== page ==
Our first project of second year Interior and Environmental Design was a group project called ‘Juteopolis’. The brief was to design an exciting contemporary exhibition on the theme of the jute industry in Dundee.
This was the first time we have had to work in teams on a project. It was quite difficult and I know a few groups didn’t find it enjoyable. I think I was quite lucky with the group of people I was working with. Although we had different opinions on certain ideas we managed to resolve our differences and have put together a final design that I am sure we are all pleased with. The main thing I found difficult about working in a group was trying to express initial ideas or understand an idea that someone else had in their head. However I think by communicating through sketches does help this situation.
The group members, Fawn, Cara and myself at Verdant Works, Esther (back left) is not in our group but "Hello Esther!"
To research exhibition design we went to look at the McManus gallery which is local to us and we also looked at other architects and companies who specialise in this area. One of my favourite exhibition designs was by Casson Mann entitled, ‘Great Expectations’. I have taken an extract from their website which explains a little about it:
Grand Central Station, New York, October 2001
The Design Council asked us to create a major new exhibition for the UkwithNY festival, which was to raise the profile of British products and services. The venue was Grand Central Station; a place people hurry through. We wanted to stop them in their tracks. We developed the idea of a banquet around an illuminated 50 metre long table, suggesting and encouraging conversation and dialogue.
I think the concept is very clever and I love the venue. Also I like the glowing light and the beautiful chandeliers. I think it looks like a really interesting exhibition the way the objects are displayed. This was one of our main sources of inspiration.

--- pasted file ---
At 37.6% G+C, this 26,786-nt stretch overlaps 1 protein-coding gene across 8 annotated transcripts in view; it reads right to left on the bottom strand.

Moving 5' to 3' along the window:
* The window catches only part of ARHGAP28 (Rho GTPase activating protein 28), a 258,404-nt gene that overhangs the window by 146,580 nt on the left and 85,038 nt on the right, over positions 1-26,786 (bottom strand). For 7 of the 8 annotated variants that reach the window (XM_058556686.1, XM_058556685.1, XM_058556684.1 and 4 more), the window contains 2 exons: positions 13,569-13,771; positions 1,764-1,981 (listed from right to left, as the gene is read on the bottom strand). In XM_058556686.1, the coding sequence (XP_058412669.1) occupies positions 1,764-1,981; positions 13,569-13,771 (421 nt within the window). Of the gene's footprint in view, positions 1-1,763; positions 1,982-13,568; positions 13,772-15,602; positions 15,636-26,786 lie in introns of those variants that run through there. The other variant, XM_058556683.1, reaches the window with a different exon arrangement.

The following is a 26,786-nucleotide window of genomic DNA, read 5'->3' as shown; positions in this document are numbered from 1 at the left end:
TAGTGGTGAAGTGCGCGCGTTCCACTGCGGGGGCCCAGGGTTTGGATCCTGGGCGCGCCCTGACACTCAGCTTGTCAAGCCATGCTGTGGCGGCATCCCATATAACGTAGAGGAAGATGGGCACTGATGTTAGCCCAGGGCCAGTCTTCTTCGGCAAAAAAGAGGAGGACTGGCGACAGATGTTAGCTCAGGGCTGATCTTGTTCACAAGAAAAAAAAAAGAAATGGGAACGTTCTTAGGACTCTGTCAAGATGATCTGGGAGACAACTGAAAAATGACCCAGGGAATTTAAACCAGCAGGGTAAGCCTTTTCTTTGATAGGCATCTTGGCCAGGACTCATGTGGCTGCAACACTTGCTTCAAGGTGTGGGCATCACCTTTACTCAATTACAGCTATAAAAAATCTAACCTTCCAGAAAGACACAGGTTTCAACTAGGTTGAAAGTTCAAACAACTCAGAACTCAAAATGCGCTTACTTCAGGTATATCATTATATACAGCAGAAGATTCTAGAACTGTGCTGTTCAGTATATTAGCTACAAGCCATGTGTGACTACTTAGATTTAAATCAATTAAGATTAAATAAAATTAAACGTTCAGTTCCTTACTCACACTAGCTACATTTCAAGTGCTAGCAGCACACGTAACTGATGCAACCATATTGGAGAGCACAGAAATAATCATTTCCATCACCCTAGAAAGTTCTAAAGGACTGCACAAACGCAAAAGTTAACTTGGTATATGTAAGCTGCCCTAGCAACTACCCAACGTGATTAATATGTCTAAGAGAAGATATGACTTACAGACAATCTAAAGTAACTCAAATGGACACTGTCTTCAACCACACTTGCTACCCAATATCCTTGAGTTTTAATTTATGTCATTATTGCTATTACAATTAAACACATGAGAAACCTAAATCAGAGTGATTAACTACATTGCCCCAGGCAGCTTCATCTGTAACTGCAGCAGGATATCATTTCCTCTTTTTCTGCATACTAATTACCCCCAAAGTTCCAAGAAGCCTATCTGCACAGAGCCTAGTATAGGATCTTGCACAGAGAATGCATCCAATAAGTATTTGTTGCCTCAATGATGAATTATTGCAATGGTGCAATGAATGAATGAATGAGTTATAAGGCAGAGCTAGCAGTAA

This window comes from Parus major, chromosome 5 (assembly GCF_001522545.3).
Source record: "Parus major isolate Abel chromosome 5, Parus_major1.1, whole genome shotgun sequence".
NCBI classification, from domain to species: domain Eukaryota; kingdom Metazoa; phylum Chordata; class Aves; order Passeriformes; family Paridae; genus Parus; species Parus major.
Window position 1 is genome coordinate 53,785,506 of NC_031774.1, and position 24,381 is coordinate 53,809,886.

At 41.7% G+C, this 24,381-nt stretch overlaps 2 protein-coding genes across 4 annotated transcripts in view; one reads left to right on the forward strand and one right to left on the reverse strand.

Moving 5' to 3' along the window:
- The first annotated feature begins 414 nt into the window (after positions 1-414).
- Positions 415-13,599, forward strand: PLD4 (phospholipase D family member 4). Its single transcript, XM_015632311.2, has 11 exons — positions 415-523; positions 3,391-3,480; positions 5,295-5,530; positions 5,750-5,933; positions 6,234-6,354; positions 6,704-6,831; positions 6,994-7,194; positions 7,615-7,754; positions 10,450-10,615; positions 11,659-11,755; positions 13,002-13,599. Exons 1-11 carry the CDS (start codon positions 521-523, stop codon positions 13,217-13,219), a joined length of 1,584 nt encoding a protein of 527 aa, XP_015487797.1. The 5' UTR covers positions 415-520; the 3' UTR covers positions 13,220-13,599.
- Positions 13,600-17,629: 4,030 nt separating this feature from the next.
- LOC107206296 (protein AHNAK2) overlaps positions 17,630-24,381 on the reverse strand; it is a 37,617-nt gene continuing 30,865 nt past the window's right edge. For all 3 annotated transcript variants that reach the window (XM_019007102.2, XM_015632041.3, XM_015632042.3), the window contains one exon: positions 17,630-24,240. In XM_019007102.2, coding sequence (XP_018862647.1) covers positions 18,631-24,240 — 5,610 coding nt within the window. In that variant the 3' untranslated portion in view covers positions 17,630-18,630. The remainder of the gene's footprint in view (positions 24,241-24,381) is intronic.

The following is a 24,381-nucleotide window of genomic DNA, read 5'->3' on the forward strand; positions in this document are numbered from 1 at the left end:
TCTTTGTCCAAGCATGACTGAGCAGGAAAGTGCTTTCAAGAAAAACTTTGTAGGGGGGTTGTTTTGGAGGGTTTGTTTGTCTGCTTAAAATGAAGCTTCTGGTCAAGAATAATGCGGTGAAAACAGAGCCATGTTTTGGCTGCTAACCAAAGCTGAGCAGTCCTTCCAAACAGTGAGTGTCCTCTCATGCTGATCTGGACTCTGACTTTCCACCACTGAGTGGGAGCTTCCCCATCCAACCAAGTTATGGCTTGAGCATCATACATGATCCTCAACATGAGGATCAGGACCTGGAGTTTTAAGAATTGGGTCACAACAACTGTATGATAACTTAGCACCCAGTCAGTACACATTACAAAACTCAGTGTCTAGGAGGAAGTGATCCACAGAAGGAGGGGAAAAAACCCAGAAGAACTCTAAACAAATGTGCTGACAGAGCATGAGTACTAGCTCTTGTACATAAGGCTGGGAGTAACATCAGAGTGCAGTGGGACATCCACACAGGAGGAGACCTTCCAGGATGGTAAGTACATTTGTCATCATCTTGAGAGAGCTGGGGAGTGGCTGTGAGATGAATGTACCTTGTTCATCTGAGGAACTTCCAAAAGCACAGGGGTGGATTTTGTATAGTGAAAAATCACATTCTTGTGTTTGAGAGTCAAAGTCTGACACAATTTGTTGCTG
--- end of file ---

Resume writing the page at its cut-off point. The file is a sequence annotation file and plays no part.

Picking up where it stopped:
Our final design is based on the Past, Present and Future of Jute. Our exhibition shows a distillation process of how to make bio-diesel fuel from the jute plant and other possible ways that jute may be used in the future. We encourage people who come to the exhibition to take some jute away with them and make something to contribute to our exhibition, so with their work it is always changing.
Our exhibition space is dimly lit with the main lighting over the objects which are displayed in bell jars. We put the objects in the bell jars to make them look like specimens in jars - like they have in science labs - linking with the futuristic part of our theme. We have also used LED pressure sensitive tiles on the floor. Our messages and images from the past are on some of these tiles. We wanted the viewer to interact with the space and as the past is usually buried we wanted them to uncover it. By stepping on the correct tiles the viewer will find information about the past.
We tried to use sustainable materials in our design. For our main wall we have used raw oak from a local timber yard in Aberfeldy, cutting down on transportation. The bell jars we are using are recycled and the table in the centre of the room which displays the main objects is made of sandglass.
Another part of our project was to create an emotive object on the same theme, for Louise Ritchie. Our object came from thinking about the Dundee workers in the jute mills and how they came together to make the jute industry stronger and stronger. This links with the jute itself. The jute is weak in its raw form as individual strands but as it is processed and tightly woven it becomes strong.
The project ‘Juteopolis’ is now coming to an end. I just need to have a run through of what I’m going to say before the presentation tomorrow. Eek! Fingers crossed it all goes well.